I had been trying to get back for a meal for ages but every time we organised to go something happened. Last night we finally made it. We had the early bird. It was really good value for money, €60 a couple, for three courses and a bottle of wine. So often the wine in these sort of offers is plonk but this one was anything but. It was a crisp but delicately fruity Sauvignon blanc.

We were sent out a delicate amuse bouche, pretty as a picture. Please excuse the quality of the photos as the light was rapidly fading and were taken with my phone.

It was a fish croquet with a coconut topping and a mint and coriander purée. It certainly amused my bouche!

I went for the samosa to start. Deliciously hot and spicy. No holds barred and stuffed with filling. An accompaniment of chickpeas was served cold. I would have preferred it warmed but that's just me. I loved the presentation here too.

My friend had the keema kebab with fenugreek, cardamon and cottage cheese dip. We both loved this lean and delicately spiced lamb.

For mains, which I could not photograph as it had got dark, I had lamb rogan josh. This is my indicator test for the quality of ingredients used in an Asian restaurant. Usually the lamb is mutton and it is too strongly flavoured, tough, grizzly and fatty. Here it was anything but. I loved it and the sauce which, while tomatoey was not oily or over flavoured.  My friend had the prawn Himalyan curry which she asked for mild. I tasted one of the king prawns. Not tough or overcooked and the sauce was mild and lightly creamy. Their sea food supplier here is Connolly's Fish Shop in the town, to my mind one of the best fish shops in the country and his prawns are always fresh. 

I asked for a coffee to finish as I was much too full for dessert. The coffee machine was out of order (as was the card machine which necessitated a mad dash to the cash machine up the road for my friend). I settled for a tea and my friend had Burke's farm ice cream which she said was just right to finish a great meal.

There is a reason Copper and Spice has stood the test of time. I just wish it wasn't so dark inside and I could take photos to do it justice.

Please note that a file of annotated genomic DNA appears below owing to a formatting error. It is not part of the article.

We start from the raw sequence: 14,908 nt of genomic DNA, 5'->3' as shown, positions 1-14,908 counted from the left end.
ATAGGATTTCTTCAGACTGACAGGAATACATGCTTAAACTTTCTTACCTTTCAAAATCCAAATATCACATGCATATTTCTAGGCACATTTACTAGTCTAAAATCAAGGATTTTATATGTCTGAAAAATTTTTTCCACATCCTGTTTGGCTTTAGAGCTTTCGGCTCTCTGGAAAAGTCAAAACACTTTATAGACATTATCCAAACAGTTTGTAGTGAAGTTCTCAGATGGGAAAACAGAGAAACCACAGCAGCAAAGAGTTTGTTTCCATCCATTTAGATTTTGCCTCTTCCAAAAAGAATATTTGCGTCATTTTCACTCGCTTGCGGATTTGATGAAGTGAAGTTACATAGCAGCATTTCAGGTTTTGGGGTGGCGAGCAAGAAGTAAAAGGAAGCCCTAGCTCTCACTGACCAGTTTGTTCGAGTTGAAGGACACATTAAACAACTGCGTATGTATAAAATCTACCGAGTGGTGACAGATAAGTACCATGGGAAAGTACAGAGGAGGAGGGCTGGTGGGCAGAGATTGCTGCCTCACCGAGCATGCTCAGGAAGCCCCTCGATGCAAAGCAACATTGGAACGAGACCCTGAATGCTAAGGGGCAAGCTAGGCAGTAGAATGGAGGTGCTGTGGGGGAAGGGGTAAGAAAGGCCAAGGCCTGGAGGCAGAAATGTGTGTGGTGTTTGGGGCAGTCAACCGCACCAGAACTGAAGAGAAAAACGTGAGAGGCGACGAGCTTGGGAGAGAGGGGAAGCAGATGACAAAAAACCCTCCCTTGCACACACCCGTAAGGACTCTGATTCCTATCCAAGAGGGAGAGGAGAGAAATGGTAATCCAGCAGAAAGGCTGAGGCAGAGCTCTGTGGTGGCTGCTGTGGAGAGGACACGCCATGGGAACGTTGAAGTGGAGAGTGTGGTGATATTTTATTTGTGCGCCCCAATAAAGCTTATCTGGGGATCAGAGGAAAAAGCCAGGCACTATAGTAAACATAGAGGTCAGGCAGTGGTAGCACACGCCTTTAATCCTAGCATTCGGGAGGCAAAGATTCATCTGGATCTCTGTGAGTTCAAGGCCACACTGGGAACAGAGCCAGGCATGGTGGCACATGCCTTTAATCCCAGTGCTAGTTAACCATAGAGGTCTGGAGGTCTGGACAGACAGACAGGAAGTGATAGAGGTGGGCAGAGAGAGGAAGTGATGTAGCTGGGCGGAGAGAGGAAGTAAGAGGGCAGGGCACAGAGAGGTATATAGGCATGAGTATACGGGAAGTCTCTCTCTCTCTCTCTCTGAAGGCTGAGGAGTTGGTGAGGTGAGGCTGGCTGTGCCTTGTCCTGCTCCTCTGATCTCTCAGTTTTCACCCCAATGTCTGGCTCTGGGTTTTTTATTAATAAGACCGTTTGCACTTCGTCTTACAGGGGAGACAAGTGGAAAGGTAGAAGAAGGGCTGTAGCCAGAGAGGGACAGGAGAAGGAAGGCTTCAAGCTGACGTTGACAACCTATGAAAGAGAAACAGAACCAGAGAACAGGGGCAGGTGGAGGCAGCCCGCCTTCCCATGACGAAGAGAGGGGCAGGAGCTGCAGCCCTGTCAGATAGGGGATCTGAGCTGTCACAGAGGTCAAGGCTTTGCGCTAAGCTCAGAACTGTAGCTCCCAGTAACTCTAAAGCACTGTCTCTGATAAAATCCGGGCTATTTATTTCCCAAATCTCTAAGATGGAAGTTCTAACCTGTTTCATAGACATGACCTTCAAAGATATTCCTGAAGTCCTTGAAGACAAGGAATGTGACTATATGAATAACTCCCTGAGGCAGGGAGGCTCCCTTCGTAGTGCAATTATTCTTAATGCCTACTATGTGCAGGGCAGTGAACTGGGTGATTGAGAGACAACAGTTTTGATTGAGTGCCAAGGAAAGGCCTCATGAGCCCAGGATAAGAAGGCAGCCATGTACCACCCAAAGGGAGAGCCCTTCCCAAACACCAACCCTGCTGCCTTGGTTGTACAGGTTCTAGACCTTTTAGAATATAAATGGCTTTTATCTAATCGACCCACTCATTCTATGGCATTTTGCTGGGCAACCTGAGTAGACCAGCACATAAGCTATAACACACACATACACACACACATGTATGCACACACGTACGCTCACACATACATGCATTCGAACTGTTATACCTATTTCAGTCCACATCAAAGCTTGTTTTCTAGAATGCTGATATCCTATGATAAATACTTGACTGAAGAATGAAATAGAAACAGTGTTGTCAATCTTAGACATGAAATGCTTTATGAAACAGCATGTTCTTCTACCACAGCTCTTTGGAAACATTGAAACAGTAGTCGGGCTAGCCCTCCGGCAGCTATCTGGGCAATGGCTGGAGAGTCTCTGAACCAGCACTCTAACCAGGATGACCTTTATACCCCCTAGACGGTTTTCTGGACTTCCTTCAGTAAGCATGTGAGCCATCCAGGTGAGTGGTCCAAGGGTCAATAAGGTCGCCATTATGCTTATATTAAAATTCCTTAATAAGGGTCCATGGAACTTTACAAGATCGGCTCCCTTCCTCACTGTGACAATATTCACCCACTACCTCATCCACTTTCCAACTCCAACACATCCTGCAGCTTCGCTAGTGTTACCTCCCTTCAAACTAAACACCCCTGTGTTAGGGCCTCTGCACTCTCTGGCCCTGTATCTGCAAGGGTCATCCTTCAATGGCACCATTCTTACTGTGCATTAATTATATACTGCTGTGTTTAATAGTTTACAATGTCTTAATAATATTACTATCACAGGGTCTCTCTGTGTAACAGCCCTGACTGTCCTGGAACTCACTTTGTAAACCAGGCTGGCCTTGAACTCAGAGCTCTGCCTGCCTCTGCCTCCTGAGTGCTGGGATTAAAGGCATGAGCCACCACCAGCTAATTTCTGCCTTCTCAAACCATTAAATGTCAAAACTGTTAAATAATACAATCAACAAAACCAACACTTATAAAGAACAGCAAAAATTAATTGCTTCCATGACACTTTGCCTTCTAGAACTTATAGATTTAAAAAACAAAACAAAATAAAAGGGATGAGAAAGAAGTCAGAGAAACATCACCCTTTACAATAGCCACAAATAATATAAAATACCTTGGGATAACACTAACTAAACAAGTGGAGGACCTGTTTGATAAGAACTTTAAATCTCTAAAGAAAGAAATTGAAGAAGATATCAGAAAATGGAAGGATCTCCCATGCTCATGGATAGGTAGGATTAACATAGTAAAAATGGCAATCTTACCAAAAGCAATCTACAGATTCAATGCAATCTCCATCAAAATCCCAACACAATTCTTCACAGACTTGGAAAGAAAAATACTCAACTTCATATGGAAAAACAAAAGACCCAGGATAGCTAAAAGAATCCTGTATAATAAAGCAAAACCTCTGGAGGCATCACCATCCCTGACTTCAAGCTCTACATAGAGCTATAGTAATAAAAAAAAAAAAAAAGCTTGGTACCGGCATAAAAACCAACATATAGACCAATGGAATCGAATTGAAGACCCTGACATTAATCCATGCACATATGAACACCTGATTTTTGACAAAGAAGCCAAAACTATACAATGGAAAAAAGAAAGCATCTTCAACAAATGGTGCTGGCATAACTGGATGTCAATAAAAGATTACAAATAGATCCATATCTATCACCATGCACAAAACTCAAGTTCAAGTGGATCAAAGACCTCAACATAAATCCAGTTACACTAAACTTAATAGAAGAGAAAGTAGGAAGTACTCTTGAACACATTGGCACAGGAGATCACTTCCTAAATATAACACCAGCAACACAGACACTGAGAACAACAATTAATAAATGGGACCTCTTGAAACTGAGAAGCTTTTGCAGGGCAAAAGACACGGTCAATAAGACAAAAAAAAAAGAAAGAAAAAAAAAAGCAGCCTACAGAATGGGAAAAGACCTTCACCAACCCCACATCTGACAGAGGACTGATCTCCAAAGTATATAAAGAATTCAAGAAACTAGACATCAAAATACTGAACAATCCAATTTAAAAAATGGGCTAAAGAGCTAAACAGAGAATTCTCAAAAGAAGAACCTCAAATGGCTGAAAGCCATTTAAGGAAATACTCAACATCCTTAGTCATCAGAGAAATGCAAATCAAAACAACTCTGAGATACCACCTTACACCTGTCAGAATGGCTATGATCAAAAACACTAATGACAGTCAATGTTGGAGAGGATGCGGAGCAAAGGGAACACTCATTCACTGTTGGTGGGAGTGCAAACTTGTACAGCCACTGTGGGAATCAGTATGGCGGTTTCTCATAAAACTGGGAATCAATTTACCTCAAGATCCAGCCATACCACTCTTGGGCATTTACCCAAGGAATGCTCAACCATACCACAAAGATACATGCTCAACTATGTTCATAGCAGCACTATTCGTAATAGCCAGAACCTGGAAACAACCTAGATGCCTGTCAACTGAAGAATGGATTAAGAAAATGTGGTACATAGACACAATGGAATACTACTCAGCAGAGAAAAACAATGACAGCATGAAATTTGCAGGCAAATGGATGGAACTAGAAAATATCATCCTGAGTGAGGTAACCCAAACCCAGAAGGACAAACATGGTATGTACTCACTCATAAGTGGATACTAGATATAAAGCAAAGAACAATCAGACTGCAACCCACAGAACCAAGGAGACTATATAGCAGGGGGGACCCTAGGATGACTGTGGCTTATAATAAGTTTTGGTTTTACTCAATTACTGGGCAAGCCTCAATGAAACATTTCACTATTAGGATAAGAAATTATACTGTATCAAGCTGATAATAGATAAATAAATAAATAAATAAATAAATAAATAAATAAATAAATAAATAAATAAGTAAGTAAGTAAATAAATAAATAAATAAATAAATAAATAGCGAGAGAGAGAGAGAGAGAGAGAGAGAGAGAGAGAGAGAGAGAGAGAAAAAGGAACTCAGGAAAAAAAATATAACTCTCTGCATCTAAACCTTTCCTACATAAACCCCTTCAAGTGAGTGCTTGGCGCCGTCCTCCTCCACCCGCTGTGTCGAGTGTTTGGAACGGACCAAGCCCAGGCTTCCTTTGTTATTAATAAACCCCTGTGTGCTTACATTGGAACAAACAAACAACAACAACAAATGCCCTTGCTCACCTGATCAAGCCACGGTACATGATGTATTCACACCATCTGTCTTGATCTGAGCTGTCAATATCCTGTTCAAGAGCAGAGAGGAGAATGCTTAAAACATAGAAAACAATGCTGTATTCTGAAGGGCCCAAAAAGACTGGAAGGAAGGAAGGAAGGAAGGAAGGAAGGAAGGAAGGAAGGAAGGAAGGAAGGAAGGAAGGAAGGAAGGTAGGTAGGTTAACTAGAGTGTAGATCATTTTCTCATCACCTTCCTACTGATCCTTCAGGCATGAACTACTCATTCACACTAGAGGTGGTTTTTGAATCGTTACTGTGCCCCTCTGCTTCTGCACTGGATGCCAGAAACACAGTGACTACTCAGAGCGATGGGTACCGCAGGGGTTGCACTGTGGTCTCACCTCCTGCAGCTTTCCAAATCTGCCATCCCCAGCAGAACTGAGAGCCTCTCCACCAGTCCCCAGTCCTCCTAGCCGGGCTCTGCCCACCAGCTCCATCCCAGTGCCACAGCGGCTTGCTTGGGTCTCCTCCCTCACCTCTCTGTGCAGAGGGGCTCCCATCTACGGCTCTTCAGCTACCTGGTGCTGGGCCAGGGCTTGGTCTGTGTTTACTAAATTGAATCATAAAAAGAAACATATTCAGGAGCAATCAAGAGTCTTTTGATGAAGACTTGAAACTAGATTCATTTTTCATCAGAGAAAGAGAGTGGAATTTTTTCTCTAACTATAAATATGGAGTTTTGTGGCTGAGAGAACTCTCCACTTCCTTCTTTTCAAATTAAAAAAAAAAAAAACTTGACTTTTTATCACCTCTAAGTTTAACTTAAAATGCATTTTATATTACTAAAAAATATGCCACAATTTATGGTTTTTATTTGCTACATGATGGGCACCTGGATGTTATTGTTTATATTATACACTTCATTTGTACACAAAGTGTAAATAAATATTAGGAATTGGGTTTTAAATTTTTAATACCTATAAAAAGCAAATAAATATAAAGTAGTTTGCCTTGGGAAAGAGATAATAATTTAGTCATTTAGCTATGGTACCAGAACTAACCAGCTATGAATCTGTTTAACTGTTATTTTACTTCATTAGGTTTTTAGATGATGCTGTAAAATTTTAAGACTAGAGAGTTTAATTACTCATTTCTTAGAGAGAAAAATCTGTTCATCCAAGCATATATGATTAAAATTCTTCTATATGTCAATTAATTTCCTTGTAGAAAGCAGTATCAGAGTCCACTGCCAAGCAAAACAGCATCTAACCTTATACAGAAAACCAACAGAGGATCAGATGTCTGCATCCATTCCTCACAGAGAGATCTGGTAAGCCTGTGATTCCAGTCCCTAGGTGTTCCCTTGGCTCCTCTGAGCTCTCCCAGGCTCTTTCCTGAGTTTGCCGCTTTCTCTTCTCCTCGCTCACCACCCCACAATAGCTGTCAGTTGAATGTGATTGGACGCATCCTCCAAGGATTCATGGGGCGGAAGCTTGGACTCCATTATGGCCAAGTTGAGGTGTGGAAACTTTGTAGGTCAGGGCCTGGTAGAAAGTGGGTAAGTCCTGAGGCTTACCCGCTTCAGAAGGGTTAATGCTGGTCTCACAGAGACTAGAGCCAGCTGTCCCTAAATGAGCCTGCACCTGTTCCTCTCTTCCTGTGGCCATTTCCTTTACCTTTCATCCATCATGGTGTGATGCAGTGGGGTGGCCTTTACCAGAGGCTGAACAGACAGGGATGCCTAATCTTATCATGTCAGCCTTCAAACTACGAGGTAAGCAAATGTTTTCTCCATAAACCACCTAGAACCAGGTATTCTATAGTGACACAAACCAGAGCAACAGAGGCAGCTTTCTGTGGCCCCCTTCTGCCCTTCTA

Tuesday, 16 September 2014

Blackberry and Elderberry Jelly

I was determined to have a lazy Sunday recently and not spend it in a whirlwind of cooking, baking, cleaning, listening to Lyric Fm and trying to read Saturday's paper. I decided to go for a walk instead with the dogs and just happened to look up.

I mean what do you do? Leave all those luscious black elderberries for the birds not to mention probably the best crop of blackberries for the second year in a row?

So out came my plastic bag and I started picking. I always have a bag in my pocket these days. Not for the dogs but for what I might find out and about.

I picked just over 900g of blackberries and 100g of elderberries, as once you strip the actual berries off you don't have very much weight.

So to the jelly.

I bought this jam pot in Aldi recently. I sometimes think I am mad with the stuff I buy in there. But this is absolutely fantastic. It has a very heavy bottom which allows you to have the heat really low and it keeps bubbling away. It is also really well designed for lifting and pouring. And best of all it was only €25!

My recipe
900g blackberries
100g elderberries
150ml water
Juice of one lemon
1 tart apple (I used a cider apple variety which is midway between a cooker and an eater)

Put everything in the pot except the sugar. Simmer until everything is pulpy and soft. It took over an hour. Use a potato masher and give the whole thing a good mash.

Allow it to cool slightly and then pour into a sieve lined with muslin over a clean basin and leave to sit overnight. Don't push the juice through or your jelly will be cloudy. Allow the weight and gravity to do the work. 

Next day measure the juice. I had just under 600ml. I added 350g sugar and stirred and simmered it until it was dissolved. When it reaches setting point, 105 deg, on a jam thermometer turn off the heat. Alternatively test for a set after about 15 minutes by spooning some onto a small plate and putting on your kitchen window or in your fridge for a few minutes.  Then run your finger through and if it wrinkles, it's set. Turn off the heat under your pot while you do this.

Allow to cool for about 10 minutes and pour carefully into warmed, sterilised jam jars. 

When completely cold, put lids on tightly. 

I used a lot less sugar than normally advised in similar recipes so this would be good with cheese, in gravies/sauces or on bread.

Note: You do not need to follow the above quantities. If you have more elderberries that is fine. What is important that when you measure the syrup produced you add at least half the quantity in sugar for it to set.